There are no clear symptoms of prediabetes so you may have it and not know it. But before people develop type 2 diabetes, they almost always have prediabeteswhere blood sugar levels that are higher than normal but not yet high enough to be diagnosed as diabetes. It is possible that you may have some of the symptoms of diabetes or even some of the complications. If you think you may have diabetes or prediabetes, check with your doctor and get tested.

If you discover that you do have prediabetes, remember that it doesnt mean youll develop type 2, particularly if you follow a treatment plan and make changes to your lifestyle through food choices and physical activity. Even small changes can have a huge impact on delaying or preventing diabetes all together. Work with a health care professional to make a plan that works for your lifestyle, or look for a Centers for Disease Control and Prevention recognized lifestyle change program, guided by a lifestyle coach trained to use a CDC-approved curriculum, where you will meet other people who are working to prevent diabetes.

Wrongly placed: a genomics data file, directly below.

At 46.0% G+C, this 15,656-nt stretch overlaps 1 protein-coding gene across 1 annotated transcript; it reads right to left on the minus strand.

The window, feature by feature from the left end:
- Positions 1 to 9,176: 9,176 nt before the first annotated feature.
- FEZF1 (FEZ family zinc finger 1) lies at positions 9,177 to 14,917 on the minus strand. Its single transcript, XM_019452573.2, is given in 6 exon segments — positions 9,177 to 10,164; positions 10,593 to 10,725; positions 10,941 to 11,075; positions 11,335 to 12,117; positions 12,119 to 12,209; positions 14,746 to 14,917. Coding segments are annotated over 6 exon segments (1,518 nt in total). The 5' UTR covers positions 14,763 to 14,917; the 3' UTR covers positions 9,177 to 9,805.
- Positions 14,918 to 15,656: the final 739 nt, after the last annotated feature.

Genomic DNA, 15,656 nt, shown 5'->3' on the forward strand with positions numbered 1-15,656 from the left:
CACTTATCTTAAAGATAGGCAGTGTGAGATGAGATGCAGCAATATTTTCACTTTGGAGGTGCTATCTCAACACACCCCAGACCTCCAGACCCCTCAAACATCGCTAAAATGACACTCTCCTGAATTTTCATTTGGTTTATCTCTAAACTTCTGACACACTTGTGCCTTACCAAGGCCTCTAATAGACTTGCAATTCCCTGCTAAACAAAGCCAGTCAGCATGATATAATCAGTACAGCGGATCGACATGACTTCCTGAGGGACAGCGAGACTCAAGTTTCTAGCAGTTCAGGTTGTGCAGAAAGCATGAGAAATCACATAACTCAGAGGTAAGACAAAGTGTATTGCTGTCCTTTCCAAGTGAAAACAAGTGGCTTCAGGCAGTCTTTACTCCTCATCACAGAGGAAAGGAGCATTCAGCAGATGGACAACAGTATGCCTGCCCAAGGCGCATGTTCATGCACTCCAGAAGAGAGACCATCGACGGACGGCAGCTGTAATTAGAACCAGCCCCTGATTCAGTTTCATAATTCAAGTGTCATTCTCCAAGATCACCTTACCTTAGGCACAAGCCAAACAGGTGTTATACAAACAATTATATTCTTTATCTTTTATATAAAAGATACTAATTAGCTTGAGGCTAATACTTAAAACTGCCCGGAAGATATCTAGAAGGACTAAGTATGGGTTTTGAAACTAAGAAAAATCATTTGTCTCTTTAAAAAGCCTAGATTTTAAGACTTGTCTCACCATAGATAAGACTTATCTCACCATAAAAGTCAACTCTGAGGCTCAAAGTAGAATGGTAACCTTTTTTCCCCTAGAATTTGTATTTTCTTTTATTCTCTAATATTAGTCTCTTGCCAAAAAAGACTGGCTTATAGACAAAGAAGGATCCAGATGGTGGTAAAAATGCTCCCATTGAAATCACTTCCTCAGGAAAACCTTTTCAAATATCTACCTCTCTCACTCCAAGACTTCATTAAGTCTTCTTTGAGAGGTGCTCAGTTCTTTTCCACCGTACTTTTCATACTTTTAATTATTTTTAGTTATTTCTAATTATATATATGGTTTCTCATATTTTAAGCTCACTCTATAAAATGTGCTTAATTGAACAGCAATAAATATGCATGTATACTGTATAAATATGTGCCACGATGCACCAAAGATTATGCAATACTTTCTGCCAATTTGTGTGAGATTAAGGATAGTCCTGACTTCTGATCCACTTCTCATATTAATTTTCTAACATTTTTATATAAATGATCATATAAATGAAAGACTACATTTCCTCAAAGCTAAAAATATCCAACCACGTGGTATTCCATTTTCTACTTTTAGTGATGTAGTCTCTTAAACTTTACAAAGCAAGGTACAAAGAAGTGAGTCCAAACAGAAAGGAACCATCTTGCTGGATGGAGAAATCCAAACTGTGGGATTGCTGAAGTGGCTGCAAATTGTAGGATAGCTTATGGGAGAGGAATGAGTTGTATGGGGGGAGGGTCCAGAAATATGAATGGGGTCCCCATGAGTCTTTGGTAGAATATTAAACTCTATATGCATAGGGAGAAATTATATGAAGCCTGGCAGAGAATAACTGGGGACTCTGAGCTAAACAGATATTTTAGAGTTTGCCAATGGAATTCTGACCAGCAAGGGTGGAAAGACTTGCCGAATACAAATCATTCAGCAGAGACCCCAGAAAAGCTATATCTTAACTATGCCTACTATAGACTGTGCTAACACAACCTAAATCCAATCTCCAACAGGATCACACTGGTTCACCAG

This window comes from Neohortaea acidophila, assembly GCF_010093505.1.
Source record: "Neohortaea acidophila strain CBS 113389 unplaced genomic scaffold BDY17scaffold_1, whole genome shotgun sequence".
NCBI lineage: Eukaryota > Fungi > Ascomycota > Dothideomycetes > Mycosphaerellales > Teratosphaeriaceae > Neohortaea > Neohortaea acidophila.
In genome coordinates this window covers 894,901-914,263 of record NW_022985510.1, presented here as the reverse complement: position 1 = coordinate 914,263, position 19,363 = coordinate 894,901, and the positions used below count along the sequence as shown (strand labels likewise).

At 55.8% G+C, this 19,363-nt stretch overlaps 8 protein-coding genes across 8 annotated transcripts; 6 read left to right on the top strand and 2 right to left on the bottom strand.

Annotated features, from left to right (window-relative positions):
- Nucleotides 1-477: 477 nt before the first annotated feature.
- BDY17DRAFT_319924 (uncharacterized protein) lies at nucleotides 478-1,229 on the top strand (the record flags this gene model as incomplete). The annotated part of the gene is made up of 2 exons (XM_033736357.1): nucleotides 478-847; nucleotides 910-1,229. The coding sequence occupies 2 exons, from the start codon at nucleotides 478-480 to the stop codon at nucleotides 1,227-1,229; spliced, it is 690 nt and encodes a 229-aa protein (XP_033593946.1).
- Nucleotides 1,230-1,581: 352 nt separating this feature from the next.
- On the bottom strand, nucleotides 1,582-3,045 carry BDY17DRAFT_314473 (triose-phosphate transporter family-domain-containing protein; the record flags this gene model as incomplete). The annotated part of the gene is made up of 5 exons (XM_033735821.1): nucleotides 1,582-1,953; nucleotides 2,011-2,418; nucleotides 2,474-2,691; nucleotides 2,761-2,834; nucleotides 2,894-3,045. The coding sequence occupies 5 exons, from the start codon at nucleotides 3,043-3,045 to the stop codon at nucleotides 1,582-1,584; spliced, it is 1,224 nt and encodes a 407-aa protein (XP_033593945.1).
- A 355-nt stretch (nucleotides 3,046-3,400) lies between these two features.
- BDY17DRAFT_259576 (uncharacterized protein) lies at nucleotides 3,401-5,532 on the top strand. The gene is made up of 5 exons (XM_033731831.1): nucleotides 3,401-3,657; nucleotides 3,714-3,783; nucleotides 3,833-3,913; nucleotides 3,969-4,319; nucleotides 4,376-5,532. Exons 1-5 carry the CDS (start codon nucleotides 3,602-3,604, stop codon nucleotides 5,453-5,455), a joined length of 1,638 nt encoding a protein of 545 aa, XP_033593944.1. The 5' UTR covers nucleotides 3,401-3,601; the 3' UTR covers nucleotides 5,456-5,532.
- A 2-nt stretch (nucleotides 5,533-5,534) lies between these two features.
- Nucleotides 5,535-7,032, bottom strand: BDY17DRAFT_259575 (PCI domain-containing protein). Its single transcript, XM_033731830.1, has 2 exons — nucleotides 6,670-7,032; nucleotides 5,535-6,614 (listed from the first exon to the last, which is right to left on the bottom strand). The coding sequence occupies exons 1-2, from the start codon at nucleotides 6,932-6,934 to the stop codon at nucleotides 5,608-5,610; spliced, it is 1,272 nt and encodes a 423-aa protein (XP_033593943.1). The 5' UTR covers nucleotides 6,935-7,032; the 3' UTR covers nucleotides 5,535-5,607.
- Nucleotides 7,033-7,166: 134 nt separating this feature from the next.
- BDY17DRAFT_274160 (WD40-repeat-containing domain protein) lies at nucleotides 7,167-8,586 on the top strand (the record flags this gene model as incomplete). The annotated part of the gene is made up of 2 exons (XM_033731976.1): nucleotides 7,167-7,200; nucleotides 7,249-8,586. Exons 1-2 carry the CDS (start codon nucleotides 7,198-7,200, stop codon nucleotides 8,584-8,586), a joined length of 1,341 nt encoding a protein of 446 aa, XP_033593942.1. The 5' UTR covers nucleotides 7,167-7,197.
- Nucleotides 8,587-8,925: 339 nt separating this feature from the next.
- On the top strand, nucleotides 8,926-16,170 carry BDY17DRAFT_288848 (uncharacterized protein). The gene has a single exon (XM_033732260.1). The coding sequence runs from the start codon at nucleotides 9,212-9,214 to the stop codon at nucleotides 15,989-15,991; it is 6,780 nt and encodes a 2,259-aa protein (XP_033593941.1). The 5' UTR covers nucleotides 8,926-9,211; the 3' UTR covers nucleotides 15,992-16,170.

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If I Have Prediabetes Can I Avoid Developing Diabetes

If you have prediabetes, the best way to avoid developing type 2 diabetes is by making changes in your lifestyle.

  • Lose weight. If you are overweight, losing just 7 percent of your starting weight can help delay or prevent diabetes. That means if you weigh 200 pounds, losing 14 pounds can make a difference. Weight loss also helps lower your blood pressure and cholesterol levels.
  • Exercise regularly. Exercise is an important part of diabetes prevention. Your exercise routine should include 30 minutes of moderate physical activity at least 5 times a week. This could include brisk walking, riding a bike, or swimming. Ask your doctor what exercise level is safe for you.